When my babies were tiny, I worried about the possibility each in their turn might be carried away in cot death. It kept me awake even after I had checked and rechecked. Until I told myself there was nothing I could do to stop it, other than take all the precautions we knew about in those days: Not too many blankets, a sturdy regulation cot, lie them down on their sides – these days a no-no.
I checked their breathing in the middle of the night with a mirror to look for the tell-tale fog of their warm breaths when I could not hear those whisper soft sounds and then beyond a certain age, I stopped worrying.
I felt again last night the angst of those days in the form of my worries over the dog. She’s tall enough to stand on her hind legs to reach the kitchen bench.
Last night before dinner, my husband had left out two pieces of salmon to breathe before coooking. He left them in a sealed plastic bag on the bench top. A mistake we know because while he was elsewhere, the dog must have snuck them from the bench and eaten the lot.
‘Where’s the fish?’ my husband asked when he returned to the kitchen several minutes later. I had only just arrived. We looked in the fridge and the penny dropped.
‘I found a plastic bag on the floor before’ my daughter chimed in from the stairs. ‘I thought it had come from the bin.’
My husband was furious about the stolen fish but calmed down in the knowledge you can’t blame a dog.
Dogs have no moral compass and there’s no point trying to discipline after the event. It would not make sense to the dog who can’t put two and two together. Nor can the dog realise the gut ache that follows excess consumption of fish is a consequence of stealing.
‘They don’t learn from experience,’ I said to my daughter who rang the vet worried about her dog who tends on the sensitive stomach side of life.
The vet told her the dog might suffer some pancreatitis at worst, and at best we should anticipate some diarrhea.
So, all night long I expected the dog’s paw on my face. The dog is learned enough to know to let me know she needs to go outside. And it was hot last night, so much so I found it hard to sleep alongside the hot breathing nearby of a dog who might at any moment be sick.
She was not sick though, and beyond two am after I took her out for a pee and nothing more, I settled into sleep.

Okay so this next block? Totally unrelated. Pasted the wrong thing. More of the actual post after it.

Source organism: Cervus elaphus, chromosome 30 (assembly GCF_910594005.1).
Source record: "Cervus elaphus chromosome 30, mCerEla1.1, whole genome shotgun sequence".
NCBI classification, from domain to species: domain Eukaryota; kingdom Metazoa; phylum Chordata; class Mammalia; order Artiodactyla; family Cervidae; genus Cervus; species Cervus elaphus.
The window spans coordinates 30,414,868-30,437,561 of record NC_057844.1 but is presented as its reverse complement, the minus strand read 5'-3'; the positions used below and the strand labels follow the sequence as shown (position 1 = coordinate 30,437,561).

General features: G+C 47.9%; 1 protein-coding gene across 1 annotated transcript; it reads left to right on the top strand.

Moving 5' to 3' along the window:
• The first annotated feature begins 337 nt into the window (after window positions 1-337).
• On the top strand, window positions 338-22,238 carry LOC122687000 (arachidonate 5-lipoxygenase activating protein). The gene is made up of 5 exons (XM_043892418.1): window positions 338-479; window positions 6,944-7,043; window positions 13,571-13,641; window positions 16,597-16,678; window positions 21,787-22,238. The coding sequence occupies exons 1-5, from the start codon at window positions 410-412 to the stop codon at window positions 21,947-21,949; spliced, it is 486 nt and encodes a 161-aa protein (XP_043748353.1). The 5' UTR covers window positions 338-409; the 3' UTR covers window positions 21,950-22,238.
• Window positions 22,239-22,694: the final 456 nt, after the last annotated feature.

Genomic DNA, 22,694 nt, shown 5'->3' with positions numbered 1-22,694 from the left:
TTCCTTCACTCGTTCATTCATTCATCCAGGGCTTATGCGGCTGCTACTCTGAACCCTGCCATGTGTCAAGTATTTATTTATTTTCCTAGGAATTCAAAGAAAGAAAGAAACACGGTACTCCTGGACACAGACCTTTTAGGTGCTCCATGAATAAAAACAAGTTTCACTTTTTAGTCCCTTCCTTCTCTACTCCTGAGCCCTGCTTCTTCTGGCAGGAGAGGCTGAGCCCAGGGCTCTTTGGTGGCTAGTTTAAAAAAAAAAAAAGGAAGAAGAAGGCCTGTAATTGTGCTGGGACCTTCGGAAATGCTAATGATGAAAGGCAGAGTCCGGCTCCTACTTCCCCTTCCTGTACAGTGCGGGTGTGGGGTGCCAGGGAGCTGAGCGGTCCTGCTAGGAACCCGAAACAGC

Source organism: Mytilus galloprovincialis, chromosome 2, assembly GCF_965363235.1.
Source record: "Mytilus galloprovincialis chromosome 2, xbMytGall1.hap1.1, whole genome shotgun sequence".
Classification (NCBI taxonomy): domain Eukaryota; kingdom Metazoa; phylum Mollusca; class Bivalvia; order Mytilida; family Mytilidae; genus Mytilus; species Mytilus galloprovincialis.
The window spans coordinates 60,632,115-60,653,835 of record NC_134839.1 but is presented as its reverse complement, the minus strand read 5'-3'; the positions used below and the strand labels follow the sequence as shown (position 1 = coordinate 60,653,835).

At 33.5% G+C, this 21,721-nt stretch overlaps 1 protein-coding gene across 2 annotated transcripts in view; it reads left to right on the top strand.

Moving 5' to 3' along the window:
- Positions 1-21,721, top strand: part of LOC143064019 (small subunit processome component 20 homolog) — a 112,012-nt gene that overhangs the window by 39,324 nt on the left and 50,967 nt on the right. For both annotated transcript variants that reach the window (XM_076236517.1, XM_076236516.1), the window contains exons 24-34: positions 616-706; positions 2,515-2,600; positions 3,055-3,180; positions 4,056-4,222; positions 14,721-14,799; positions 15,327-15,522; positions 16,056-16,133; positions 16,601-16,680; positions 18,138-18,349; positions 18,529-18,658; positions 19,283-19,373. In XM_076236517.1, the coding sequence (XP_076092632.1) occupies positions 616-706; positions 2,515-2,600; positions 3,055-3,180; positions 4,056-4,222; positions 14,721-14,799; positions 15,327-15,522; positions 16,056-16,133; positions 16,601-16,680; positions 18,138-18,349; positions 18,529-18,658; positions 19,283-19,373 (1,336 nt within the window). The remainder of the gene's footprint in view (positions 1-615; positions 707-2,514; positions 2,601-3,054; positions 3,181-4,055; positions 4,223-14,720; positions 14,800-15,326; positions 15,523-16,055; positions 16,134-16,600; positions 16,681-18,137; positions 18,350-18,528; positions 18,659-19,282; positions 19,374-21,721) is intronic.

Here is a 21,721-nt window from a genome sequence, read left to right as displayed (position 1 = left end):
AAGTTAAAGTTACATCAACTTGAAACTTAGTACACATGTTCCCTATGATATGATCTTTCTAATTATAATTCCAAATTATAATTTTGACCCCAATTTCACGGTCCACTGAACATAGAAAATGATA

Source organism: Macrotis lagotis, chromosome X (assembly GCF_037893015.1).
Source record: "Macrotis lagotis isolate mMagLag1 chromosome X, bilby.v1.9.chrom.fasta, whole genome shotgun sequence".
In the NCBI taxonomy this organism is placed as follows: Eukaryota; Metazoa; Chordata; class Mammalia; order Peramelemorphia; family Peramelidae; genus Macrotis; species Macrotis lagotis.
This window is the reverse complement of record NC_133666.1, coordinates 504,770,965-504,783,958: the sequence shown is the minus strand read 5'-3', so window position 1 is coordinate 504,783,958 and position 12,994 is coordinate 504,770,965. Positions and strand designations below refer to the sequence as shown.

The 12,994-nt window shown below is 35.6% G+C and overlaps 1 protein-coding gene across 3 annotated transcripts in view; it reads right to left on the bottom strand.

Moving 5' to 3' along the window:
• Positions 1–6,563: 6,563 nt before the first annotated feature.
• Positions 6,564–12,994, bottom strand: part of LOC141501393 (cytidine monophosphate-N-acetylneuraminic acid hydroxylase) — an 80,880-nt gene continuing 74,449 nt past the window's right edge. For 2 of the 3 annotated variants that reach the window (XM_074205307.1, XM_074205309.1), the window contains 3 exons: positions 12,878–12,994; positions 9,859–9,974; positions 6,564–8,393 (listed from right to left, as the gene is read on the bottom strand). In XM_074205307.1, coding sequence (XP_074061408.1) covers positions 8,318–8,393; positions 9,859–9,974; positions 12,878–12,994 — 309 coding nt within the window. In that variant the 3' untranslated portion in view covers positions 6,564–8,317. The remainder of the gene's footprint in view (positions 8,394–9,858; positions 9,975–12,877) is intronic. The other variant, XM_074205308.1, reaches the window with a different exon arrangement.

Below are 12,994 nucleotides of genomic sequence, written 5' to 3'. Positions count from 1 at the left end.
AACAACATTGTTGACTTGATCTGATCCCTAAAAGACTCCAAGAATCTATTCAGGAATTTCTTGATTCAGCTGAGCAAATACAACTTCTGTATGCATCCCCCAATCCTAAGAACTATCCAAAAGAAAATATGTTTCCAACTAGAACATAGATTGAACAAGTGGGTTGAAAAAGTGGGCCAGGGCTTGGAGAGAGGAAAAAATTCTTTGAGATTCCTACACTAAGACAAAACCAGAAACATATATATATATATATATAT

There’s this burden to worrying about others seemingly more vulnerable than me. The children, the dogs, the people in my care.
I try to apply the same principles that let me go to sleep when my babies were tiny. I’ve done all I can, there’s nothing more I can do, dispense with the angst. Breathe deeply and let my mind rest.
But the thoughts rush back in.
I’m part of a research project on dreaming during Covid, which asks participants to record their dreams as best they can over a fourteen-day period and also every day, preferably towards the end of the day to allow themselves to stop for ten minutes and let their minds wander.
I have no trouble remembering my dreams, especially those in the morning from which I wake, but this ten-minute exercise of letting my mind wander is tricky.
I can stop and sit, then close my eyes to let my mind wander – up to a point. But I soon get caught up in thoughts of how I will remember where my mind has wandered. I need to repeat in my head where I’ve just been in order to record as best I can its meanderings. And this process interferes with the idea of letting my mind wander.,
I was telling my children about it and one suggested that I record as I let my mind wander but that’s a whole other exercise. That’s writing, and not musing.
Over the course of the past week – I’m half way through my part on the project – I’ve noticed my preoccupation with things Covid as well as my increasing concerns over matters of life and death.
When my mother was pregnant with my youngest brother an older brother put together a photo album of our family, a page per child. On the last page he wrote a big question mark. That question mark comes back to me now. The thought that this question mark became a still born girl who never saw the light of day. A little sister who died in utero as my mother’s placenta withered away in the last days of pregnancy because of my mother’s age, the doctor said. Though how true this was I cannot say.
I feel the ghosts of all the lost babies in my ancestry knocking at my brain, rattling my awareness of how fragile life can be.
The lottery of pregnancy, the ultrasound doctor said to me after the scans showed my ten-week-old foetus had stopped breathing. A private grief that I carried with me for the next several months until I fell pregnant again with my last baby. The relief of feeling ill in the first trimester a sure sign my baby was holding on unlike the last.
The pain of loss stays with me, and shifts my moral compass.